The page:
This prompts Davis to pick up a box of tools and pull apart anything that bugs him: a leaky refrigerator, a creaky bathroom door or an office computer that keeps freezing. Such actions are complemented by his propensity to be brutally honest with those around him, admitting to a stranger on the Metro-North train that he never loved his wife, while confiding first by pen, and then in person, to Karen (Watts), the customer service representative he’d been writing steadily to since Julia’s death, and with whom he strikes up a relationship grounded in mutual loneliness and weirdness.

Using jumpcuts, flashbacks and lots of rapid sight gags – elegantly framed by regular cinematographer Yves Belanger – to keep a dynamic tone throughout these early sections, Vallee contrasts Davis’s off-kilter attitude and loopy hijinks with the hard realities he refuses to face, revealing a man who seems incapable of any sort of empathy. He’s not exactly a sociopath, but rather someone who goes to extremes in order to avoid the dark pit of his existence, denying others – especially his grieving in-laws – what they most expect: to see him crushed by the loss of his spouse.

As farfetched as that sounds, Gyllenhaal makes it all feel compellingly real, turning Davis into a man who does some wild and questionable things throughout the movie, but also makes us laugh at the same time: One memorable sequence has him walking onto a construction site and offering to sledgehammer a house free of charge, while another has him breaking out into spontaneous dance on the streets of Manhattan.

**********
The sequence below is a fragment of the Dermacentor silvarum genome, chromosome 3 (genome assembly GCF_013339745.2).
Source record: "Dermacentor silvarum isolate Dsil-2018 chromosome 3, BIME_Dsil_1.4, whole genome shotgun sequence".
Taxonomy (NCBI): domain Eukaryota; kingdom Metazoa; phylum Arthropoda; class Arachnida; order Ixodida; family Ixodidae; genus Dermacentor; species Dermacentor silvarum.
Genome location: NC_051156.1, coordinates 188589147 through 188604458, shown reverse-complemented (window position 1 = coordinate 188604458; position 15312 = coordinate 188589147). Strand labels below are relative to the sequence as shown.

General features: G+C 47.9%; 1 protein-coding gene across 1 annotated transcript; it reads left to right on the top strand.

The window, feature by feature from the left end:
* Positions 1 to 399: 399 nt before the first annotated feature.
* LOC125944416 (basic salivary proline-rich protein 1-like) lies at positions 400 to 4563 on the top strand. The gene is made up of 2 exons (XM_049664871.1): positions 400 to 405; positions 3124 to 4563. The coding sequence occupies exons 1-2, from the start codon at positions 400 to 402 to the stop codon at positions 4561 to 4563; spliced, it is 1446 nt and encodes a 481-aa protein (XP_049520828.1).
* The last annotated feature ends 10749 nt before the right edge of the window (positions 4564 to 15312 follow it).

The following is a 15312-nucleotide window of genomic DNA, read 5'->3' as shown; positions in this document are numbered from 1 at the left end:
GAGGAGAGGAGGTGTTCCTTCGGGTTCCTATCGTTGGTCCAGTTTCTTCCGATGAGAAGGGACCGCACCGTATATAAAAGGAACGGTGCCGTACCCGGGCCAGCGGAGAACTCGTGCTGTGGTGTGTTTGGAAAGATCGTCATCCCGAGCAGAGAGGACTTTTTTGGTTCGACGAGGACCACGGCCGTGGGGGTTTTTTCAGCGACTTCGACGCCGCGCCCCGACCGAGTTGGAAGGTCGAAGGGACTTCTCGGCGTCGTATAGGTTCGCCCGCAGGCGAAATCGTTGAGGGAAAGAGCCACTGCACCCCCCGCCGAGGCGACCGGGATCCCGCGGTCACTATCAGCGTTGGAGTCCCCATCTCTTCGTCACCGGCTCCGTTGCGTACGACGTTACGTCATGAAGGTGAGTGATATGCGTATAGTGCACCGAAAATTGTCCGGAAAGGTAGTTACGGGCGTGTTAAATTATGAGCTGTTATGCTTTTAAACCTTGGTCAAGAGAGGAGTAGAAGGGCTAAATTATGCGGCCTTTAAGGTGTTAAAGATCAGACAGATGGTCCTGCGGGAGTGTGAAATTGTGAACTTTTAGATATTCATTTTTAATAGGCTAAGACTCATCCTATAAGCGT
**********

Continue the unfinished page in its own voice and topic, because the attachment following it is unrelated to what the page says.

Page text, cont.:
Such moments seem to come out of nowhere, yet they’re welcome all the same, and it’s unfortunate that the filmmakers wind up pulling a 180 in the last act, attempting to redeem Davis in ways that feel contrived and not necessarily believable. Perhaps, after films like Enemy and Nightcrawler, we’ve come to expect Gyllenhaal to play guys who slide off the deep end and never come back, but Vallee doesn’t go that far.

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On the other hand, he does bring us a thrilling new character in the form of Karen’s 12-year-old son, Chris (Lewis) – a kid whose rebellious attitude makes him the perfect sidekick to the reckless Davis, and they wind up forming a friendship over two of the most bizarre and authentic bonding scenes in recent memory: one involving a frank discussion of homosexuality, the other live ammunition and a bullet-proof vest.

This is Lewis’s first feature outside a TV movie, but he’s spot-on as a tweenager who’s both cocky and utterly vulnerable. Like Davis, Chris is a highly flawed character, and that’s what makes him so endearing, even if Vallee ultimately tries too hard to make us feel bad for him. He’s best when he’s just being a badass, and the same goes for Davis and the whole film. No need to tie up loose bits, pick up the pieces and have it all make sense in the end. Just demolish.


Production companies: Mr. Mudd, Black Label Media, SKE
Cast: Jake Gyllenhaal, Naomi Watts, Chris Cooper, Judah Lewis, Heather Lind
Director: Jean-Marc Vallee
Screenwriter: Bryan Sipe
Producers: Lianne Halfon, Russ Smith, Molly Smith, Trent Luckinbill, Sidney Kimmel, Jean-Marc Vallee
Executive producers: Thad Luckinbill, Ellen H. Schwartz, Carla Hacken, Bruce Toll, Nathan Ross, John Malkovich, Jason Reitman, Helen Estabrook
Director of photography: Yves Belanger
Art director: Javiera Vardas
Costume designer: Leah Katznelson
Editor: Jay M. Glen
Casting directors: Suzanne Smith Crowley, Jessica Kelly
International sales: Sierra/Affinity

Rated R, 101 minutes